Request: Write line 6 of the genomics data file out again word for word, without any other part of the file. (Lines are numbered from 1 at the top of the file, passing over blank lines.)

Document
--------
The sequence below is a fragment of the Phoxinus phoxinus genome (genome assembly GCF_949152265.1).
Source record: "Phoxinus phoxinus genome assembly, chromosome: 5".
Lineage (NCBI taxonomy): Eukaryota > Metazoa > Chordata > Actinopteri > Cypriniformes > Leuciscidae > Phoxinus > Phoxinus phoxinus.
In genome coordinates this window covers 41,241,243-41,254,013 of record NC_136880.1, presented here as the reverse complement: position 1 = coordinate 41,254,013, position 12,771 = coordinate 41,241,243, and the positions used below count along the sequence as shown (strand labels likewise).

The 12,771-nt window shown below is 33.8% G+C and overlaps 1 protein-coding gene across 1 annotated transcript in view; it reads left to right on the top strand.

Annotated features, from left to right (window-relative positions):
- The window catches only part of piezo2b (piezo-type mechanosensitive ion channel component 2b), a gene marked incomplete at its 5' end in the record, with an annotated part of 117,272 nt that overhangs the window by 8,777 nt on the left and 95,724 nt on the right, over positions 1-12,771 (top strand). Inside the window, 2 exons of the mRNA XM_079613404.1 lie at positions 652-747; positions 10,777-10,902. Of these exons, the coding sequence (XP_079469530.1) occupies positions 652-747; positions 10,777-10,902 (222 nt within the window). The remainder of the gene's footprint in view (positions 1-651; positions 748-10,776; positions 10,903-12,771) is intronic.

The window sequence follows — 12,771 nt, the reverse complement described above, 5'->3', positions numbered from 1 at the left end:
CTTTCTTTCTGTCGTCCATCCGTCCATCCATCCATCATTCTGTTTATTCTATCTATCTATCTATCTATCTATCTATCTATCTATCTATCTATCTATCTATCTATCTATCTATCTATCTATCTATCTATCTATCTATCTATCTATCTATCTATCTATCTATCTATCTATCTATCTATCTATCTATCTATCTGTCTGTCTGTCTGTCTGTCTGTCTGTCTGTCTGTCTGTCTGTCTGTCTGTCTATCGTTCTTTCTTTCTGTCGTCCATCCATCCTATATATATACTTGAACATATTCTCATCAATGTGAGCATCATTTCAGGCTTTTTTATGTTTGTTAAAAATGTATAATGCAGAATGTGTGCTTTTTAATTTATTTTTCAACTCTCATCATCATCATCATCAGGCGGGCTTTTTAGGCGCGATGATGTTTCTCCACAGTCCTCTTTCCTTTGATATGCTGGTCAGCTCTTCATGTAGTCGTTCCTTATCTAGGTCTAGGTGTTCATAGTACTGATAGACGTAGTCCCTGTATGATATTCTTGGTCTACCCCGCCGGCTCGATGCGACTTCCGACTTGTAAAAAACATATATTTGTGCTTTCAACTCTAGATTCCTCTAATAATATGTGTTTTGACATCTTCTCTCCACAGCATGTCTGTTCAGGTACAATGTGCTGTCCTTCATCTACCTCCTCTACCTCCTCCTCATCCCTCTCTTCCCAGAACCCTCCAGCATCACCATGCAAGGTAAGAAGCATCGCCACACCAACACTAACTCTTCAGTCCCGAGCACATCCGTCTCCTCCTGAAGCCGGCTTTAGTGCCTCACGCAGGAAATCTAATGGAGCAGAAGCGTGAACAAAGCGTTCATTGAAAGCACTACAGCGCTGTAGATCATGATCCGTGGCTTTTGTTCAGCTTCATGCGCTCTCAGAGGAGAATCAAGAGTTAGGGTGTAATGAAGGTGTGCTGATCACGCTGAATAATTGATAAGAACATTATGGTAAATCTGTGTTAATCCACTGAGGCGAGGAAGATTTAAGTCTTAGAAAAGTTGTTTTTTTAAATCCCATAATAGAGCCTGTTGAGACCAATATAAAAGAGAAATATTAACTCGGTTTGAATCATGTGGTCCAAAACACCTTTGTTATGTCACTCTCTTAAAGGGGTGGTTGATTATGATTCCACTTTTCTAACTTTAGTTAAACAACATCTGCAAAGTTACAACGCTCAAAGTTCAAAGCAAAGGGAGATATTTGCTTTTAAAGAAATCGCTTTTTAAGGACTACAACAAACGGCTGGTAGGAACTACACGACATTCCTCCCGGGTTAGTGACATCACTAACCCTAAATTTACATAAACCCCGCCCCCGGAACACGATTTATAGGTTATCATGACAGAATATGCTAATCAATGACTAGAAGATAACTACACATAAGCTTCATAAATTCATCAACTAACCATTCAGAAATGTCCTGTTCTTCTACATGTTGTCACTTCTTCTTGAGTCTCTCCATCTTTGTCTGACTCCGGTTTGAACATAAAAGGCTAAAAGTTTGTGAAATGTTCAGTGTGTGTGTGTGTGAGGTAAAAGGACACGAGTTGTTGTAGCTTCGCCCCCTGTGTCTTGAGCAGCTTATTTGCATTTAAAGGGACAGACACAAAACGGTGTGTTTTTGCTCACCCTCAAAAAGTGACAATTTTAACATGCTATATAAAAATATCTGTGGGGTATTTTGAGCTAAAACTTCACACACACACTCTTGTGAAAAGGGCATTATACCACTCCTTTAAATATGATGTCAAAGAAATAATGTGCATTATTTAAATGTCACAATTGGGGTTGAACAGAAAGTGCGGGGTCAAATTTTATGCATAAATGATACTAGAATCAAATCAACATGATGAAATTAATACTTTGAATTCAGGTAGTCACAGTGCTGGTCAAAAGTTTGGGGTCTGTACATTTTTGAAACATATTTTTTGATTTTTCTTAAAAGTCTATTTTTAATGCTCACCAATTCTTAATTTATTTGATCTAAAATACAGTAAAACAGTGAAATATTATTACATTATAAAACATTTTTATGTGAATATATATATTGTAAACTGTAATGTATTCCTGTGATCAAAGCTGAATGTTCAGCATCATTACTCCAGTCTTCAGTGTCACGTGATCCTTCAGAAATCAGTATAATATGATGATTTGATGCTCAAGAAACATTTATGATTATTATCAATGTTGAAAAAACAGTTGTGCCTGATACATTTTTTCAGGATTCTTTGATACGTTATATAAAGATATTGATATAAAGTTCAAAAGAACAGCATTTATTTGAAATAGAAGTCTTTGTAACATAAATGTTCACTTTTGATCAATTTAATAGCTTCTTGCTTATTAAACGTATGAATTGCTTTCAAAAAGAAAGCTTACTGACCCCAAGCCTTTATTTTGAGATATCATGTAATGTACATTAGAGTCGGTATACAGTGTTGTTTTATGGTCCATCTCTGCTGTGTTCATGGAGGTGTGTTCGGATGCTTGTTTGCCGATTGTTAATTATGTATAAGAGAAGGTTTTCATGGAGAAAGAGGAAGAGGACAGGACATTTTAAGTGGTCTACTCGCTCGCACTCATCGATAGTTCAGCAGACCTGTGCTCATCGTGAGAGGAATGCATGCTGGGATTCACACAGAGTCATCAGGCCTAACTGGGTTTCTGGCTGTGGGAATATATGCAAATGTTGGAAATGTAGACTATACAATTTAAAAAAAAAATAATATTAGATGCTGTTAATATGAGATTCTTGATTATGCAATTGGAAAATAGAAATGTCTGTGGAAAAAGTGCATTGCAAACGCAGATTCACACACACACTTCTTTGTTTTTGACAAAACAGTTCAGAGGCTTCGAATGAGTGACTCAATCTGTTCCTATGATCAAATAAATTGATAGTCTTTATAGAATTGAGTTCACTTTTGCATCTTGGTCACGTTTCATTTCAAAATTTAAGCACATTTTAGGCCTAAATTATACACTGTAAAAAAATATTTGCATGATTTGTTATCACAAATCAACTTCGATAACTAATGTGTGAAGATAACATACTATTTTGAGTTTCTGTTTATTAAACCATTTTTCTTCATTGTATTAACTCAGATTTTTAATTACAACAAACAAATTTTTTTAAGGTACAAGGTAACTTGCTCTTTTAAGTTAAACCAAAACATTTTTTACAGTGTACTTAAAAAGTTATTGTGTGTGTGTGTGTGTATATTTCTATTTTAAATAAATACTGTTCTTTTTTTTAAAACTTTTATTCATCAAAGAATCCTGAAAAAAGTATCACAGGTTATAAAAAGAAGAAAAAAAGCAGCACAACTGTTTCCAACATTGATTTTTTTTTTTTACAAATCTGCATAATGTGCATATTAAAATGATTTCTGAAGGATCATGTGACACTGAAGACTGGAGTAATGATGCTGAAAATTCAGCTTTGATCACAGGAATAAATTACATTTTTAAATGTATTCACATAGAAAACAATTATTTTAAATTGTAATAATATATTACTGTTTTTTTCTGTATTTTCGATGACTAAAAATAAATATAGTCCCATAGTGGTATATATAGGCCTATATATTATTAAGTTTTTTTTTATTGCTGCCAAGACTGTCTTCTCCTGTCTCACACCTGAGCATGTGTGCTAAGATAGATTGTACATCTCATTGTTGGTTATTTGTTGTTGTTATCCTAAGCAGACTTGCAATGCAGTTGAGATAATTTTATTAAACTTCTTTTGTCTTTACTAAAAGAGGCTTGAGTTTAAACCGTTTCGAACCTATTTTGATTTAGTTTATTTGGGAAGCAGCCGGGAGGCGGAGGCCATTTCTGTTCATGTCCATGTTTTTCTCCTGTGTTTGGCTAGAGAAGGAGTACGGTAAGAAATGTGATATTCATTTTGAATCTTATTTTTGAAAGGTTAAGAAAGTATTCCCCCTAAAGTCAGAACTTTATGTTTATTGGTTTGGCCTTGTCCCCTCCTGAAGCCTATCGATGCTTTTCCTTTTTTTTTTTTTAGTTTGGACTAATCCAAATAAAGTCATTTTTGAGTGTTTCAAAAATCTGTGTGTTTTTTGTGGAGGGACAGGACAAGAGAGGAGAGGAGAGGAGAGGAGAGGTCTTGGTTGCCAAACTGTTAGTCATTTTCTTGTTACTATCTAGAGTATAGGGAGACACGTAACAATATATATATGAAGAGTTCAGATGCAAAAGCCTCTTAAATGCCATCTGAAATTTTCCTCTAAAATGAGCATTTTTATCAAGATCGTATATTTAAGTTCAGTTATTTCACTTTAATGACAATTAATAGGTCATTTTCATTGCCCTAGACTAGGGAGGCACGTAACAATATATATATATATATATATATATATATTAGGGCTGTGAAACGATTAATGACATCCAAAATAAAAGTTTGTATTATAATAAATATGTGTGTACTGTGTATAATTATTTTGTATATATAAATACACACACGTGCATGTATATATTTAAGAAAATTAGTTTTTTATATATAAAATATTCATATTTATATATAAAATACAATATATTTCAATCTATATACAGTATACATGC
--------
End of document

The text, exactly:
Annotated features, from left to right (window-relative positions):